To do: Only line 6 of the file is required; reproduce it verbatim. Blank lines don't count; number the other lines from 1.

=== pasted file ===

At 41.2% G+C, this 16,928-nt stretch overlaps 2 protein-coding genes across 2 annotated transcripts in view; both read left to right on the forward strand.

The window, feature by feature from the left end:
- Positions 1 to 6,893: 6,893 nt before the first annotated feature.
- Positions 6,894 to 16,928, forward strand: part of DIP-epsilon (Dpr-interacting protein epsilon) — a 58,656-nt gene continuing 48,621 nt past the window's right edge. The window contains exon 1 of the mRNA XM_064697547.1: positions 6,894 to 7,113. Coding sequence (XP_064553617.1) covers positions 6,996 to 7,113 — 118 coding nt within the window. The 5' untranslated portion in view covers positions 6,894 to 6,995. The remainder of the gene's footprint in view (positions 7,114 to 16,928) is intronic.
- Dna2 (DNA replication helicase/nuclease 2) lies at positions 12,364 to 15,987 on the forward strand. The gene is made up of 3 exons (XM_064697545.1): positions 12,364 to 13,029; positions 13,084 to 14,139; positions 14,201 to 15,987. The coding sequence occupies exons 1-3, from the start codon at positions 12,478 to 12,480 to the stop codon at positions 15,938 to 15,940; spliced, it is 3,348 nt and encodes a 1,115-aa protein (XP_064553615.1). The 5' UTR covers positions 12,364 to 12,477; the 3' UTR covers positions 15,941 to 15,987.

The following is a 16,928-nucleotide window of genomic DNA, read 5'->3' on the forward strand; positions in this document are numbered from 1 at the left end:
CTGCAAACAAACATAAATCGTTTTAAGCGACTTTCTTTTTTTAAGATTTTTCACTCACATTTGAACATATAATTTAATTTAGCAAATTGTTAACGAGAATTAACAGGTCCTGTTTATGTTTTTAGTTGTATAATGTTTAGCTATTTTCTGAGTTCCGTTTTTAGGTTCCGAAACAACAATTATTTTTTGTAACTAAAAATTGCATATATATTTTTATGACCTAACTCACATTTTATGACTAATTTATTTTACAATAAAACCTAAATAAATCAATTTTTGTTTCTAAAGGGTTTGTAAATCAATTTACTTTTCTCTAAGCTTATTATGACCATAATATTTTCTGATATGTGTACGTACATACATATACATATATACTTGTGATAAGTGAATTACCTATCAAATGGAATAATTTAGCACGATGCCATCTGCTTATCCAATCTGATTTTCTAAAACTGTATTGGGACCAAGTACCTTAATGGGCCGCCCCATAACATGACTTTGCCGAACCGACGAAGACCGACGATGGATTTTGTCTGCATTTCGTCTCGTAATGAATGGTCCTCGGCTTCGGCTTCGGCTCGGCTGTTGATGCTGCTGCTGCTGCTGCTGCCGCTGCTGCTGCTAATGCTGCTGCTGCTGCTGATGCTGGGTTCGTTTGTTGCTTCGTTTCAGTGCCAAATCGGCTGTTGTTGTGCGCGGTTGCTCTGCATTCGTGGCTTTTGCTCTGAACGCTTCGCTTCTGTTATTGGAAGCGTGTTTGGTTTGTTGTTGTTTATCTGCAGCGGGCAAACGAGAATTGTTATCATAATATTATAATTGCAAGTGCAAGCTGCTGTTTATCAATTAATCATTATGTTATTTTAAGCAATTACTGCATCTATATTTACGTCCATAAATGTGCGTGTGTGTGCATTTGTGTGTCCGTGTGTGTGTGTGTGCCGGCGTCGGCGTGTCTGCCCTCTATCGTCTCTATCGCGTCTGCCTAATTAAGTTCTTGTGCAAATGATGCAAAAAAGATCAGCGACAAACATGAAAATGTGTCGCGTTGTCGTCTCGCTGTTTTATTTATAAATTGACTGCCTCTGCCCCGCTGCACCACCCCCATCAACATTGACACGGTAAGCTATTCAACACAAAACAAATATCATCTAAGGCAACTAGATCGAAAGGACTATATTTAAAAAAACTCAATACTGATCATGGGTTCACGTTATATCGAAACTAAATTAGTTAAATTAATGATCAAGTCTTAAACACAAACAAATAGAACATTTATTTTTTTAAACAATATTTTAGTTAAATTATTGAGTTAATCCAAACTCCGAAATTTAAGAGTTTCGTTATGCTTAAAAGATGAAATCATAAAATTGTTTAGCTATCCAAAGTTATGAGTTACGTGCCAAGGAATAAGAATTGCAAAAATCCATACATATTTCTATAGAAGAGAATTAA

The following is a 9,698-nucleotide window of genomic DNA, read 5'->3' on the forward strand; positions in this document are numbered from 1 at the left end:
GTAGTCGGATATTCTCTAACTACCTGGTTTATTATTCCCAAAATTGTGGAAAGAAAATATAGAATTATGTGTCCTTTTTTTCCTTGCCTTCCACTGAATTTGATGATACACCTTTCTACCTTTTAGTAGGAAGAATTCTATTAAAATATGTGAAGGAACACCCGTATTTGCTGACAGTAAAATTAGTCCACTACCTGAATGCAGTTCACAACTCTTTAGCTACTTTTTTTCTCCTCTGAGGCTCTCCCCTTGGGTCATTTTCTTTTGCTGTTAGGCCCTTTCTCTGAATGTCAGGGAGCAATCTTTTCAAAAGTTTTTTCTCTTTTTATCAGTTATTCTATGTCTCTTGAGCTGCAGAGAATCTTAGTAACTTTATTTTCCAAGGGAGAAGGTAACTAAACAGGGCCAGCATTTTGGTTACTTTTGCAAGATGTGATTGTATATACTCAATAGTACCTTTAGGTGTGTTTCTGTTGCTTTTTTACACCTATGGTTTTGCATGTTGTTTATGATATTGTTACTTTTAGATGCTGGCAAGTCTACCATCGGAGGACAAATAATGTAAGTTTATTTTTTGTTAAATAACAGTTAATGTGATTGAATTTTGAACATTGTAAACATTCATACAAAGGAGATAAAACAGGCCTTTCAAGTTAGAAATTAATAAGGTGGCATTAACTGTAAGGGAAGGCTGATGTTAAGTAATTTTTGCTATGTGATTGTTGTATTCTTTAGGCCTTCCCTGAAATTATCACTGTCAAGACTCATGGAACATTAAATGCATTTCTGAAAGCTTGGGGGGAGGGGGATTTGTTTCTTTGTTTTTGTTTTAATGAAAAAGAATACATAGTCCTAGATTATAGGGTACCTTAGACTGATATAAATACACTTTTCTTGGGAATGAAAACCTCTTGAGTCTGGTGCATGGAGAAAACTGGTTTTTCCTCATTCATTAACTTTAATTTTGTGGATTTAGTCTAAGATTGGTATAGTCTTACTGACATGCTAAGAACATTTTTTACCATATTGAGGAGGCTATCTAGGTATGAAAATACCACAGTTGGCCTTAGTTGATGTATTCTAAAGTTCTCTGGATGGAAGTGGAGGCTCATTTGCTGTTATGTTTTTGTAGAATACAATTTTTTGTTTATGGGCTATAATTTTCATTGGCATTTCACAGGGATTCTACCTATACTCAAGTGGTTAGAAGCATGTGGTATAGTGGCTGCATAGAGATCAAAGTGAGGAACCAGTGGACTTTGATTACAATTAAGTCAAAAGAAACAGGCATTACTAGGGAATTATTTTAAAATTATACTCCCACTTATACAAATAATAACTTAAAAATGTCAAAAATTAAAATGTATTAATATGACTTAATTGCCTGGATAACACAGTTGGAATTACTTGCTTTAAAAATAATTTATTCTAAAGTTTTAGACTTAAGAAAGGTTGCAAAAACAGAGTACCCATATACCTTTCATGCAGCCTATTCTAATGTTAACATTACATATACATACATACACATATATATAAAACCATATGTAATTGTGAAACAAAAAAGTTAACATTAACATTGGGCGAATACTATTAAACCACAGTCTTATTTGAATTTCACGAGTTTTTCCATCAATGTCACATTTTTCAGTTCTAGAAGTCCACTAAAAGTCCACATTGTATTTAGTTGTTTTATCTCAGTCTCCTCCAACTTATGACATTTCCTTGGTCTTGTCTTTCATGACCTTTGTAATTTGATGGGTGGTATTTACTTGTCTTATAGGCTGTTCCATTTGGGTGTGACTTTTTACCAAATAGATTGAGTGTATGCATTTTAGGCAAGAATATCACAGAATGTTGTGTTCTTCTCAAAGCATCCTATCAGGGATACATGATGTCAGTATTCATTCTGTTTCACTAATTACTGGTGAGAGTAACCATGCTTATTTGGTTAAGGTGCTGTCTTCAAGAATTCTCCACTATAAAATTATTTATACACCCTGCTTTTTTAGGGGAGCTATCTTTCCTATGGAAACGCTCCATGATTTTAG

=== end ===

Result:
The following is a 16,928-nucleotide window of genomic DNA, read 5'->3' on the forward strand; positions in this document are numbered from 1 at the left end: